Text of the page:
Gas-sensing pills sniff out fiber’s effect on the gut

Intestinal gases are more than just an embarrassing problem. Changes in the type of gases are linked to digestive diseases like irritable bowel syndrome, which affects at least 15.8 million people in the United States alone. But doctors and scientists didn’t have an easy, reliable tool for figuring out how gases change in sick people—until now.

Australian scientists have reported the first-ever animal trials of “smart pills”—tiny electronic capsules that measure gases in real-time as they travel safely through the gut. These smart pills could help scientist figure out what diets and drugs affect the gut. And they might help doctors better diagnose people with IBS, inflammatory bowel disease, and even colon cancer.

Doctors have traditionally used breath tests to measure the intestinal gases wafting out of a patient’s mouth, writes Ariel Bogle for Mashable. But when gases waft out, they’re all jumbled together. “The smart pills allow us to identify precisely where the gases are produced and help understand the microbial activity in these areas,” says study author Kourosh Kalantar-zadeh in a press release.

That microbial activity comes from the trillions of bacteria in people’s guts which help digest food, writes John Boyd for IEEE Spectrum. In heathy people, this microbial fermentation produces the usual mix of hydrogen, methane, and carbon dioxide gases. However, a disease like IBS stresses the microbes and changes the relative concentration of gases.

But before doctors could start measuring sick people’s gases, the scientists had to test the pills in pigs. The scientists gave the pills to one group of pigs eating a high-fiber diet and to a second group eating a low-fiber diet. They were expecting that the pigs eating more fiber would have more microbial fermentation, and therefore produce more hydrogen and methane gases.

What they found instead was a “complete surprise,” says Kalantar-zadeh. Instead of the high-fiber diets producing more hydrogen and methane, the low-fiber diet produced four times more hydrogen in the pigs’ small intestines. This suggests that people who have IBS and microbial overgrowth in their small intestine could eat a high-fiber diet to reduce their hydrogen gas. However, the high-fiber diet produced more methane in the pigs’ large intestine as expected—suggesting that a low-fiber diet might better prevent painful bloating.

Starting in the next two months, the scientists will find out if that’s the case in humans. An upgraded version of the capsule with a temperature sensor and more gas sensors will be tested in healthy human volunteers, writes Boyd. Hopefully, the pills will prove both smart and safe, and doctors will soon use them to help millions of people suffering from more than just an embarrassing problem.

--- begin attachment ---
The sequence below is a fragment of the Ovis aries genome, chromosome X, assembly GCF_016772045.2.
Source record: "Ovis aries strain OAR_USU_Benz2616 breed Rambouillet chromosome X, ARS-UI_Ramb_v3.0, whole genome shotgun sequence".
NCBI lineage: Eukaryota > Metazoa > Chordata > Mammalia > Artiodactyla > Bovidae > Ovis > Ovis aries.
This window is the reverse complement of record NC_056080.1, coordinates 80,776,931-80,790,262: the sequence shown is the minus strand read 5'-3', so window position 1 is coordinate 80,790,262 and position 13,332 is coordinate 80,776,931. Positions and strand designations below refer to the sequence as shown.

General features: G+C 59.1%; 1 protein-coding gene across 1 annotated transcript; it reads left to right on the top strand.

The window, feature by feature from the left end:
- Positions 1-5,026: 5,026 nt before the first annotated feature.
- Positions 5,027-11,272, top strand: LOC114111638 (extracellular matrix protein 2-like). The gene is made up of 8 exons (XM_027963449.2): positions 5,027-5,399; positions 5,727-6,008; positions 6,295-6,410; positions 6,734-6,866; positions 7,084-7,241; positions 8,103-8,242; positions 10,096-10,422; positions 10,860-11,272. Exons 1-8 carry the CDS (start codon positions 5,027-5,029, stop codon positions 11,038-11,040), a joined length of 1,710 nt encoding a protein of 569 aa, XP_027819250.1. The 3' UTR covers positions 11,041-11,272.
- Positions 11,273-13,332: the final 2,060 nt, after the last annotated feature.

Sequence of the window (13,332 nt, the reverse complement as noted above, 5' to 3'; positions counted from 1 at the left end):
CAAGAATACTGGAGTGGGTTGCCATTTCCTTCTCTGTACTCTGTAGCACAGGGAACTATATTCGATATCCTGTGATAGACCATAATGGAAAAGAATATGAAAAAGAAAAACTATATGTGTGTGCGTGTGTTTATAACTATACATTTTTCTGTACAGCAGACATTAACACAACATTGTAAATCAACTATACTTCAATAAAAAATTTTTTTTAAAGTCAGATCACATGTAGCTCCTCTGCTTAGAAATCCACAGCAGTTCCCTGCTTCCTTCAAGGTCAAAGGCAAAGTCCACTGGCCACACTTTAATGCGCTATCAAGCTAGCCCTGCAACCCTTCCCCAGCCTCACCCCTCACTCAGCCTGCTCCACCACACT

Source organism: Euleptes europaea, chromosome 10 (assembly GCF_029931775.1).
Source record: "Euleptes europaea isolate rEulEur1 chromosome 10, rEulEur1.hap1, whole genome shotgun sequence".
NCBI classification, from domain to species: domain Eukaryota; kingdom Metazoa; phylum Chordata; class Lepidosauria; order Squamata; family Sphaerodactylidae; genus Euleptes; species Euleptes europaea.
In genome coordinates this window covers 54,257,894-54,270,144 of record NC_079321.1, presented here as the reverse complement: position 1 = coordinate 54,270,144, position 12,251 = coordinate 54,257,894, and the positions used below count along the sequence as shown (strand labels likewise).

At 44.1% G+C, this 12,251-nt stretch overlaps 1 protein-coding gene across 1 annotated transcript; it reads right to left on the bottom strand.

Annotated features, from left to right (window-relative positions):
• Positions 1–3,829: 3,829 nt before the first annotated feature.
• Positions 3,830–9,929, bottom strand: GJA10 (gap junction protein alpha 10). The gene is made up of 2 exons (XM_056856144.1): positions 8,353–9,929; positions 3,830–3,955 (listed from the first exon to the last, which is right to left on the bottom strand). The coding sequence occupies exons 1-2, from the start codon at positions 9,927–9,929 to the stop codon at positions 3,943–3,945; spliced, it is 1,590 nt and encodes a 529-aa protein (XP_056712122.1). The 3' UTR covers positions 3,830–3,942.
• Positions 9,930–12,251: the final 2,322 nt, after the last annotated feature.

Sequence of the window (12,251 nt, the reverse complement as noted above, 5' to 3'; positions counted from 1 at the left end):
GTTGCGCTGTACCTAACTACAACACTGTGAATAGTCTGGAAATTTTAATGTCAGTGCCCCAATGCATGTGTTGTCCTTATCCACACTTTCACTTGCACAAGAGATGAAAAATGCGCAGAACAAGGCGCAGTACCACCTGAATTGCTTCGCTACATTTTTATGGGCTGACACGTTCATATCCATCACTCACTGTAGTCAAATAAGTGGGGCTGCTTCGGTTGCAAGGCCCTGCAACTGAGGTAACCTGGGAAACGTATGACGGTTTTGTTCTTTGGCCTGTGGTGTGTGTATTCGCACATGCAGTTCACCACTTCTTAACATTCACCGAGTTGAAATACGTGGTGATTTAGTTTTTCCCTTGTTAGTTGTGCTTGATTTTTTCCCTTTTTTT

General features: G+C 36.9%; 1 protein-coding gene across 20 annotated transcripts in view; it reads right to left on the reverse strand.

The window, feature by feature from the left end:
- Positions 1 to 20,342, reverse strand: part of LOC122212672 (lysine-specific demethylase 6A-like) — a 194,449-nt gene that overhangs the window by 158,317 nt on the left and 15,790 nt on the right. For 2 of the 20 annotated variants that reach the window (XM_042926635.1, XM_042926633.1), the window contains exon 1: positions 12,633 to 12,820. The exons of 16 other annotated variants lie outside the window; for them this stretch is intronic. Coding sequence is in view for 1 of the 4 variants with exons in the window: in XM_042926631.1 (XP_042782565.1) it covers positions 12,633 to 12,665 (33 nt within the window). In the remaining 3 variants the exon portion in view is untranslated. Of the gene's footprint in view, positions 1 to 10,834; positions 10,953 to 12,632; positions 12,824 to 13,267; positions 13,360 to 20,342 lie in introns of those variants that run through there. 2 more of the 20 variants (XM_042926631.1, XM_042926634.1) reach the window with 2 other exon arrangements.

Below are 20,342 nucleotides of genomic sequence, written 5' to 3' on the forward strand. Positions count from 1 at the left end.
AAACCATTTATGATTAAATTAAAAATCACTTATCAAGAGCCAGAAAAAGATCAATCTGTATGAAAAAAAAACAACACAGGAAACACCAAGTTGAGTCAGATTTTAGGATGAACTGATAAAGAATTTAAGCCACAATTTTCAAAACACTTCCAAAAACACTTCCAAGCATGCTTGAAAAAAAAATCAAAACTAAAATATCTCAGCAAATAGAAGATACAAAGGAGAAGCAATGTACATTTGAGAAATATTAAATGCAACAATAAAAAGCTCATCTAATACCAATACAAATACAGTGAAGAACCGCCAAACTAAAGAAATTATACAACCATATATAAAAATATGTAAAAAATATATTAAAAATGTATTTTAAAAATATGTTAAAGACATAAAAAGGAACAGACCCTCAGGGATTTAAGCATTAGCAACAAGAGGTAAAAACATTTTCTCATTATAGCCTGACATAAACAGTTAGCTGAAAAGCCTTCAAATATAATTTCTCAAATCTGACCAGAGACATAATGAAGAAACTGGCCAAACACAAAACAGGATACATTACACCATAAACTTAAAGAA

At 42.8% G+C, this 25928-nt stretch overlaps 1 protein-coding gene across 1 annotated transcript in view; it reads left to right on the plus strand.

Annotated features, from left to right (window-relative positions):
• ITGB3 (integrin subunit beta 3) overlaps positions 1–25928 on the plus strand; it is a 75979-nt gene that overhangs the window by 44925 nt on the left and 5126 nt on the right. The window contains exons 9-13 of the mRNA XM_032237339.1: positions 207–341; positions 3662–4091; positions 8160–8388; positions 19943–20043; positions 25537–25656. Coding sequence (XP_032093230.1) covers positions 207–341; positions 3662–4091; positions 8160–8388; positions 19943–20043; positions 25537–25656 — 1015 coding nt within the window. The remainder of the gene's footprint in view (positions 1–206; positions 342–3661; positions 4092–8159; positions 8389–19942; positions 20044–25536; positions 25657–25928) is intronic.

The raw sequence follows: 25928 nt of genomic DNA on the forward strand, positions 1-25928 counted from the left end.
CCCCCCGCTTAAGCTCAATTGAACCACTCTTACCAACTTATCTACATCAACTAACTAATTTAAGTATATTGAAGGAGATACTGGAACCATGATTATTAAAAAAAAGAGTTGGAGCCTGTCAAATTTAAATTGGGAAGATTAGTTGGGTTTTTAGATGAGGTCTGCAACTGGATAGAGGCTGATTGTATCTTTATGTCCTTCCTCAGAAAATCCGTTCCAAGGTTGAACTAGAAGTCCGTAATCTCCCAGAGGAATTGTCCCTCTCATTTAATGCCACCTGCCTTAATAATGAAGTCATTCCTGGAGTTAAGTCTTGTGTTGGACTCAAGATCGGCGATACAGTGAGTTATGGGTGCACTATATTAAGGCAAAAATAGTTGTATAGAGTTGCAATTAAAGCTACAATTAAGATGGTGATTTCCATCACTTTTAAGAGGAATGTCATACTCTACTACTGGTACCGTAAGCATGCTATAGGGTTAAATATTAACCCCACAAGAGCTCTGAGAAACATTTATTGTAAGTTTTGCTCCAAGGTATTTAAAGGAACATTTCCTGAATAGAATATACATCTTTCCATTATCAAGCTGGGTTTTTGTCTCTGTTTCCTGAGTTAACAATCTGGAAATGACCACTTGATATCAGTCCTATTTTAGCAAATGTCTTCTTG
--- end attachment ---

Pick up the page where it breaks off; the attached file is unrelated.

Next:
Kalantar-Zadeh K, Yao CK, Berean KJ, Ha N, Ou JZ, Ward SA, Pillai N, Hill J, Cottrell JJ, Dunshea FR, McSweeney C, Muir JG, & Gibson PR (2016). Intestinal Gas Capsules: A Proof-of-Concept Demonstration. Gastroenterology, 150 (1), 37-9 PMID: 26518389

Unintended consequences: Arsenic, iron, and your gut bacteria


Francesco de Medici, a possible victim of arsenic poisoning, may have something in common with the human gut microbiome.  Image via Wikipedia.

Arsenic—the infamous “king of poisons” used by the murderous Borgias—can poison humans and bacteria alike.  But it doesn’t just poison bad bacteria–arsenic hurts the helpful bacteria that make up our gut microbiome, which protects us from E. coli and helps digest our food.  Even worse, the microbiome may be harmed by a common method of mixing iron into water to remove the arsenic.  Chinese researchers reported recently that mice which consumed arsenic-contaminated water with iron had healthier intestines than mice which drank only the water without iron.  However, the healthier mice still had unhealthy microbiomes.  Their gut bacteria had evolved methods for protecting themselves against the toxic metals—methods, unfortunately, which also protected them against antibiotics.  The researchers cautioned that people drinking iron-treated water to avoid arsenic poisoning may develop antibiotic-resistant bacteria, making them vulnerable to dangerous infections.